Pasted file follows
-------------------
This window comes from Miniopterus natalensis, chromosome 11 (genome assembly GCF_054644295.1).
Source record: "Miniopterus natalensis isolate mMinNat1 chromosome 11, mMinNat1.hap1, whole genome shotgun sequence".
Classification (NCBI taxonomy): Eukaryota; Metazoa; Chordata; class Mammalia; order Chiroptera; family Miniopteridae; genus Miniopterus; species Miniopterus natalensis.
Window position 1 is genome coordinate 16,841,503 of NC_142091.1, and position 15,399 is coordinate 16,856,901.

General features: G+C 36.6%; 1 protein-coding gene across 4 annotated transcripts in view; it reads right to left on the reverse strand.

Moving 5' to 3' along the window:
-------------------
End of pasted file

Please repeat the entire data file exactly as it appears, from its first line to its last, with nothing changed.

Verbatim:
This window comes from Miniopterus natalensis, chromosome 11 (genome assembly GCF_054644295.1).
Source record: "Miniopterus natalensis isolate mMinNat1 chromosome 11, mMinNat1.hap1, whole genome shotgun sequence".
Classification (NCBI taxonomy): Eukaryota; Metazoa; Chordata; class Mammalia; order Chiroptera; family Miniopteridae; genus Miniopterus; species Miniopterus natalensis.
Window position 1 is genome coordinate 16,841,503 of NC_142091.1, and position 15,399 is coordinate 16,856,901.

General features: G+C 36.6%; 1 protein-coding gene across 4 annotated transcripts in view; it reads right to left on the reverse strand.

Moving 5' to 3' along the window: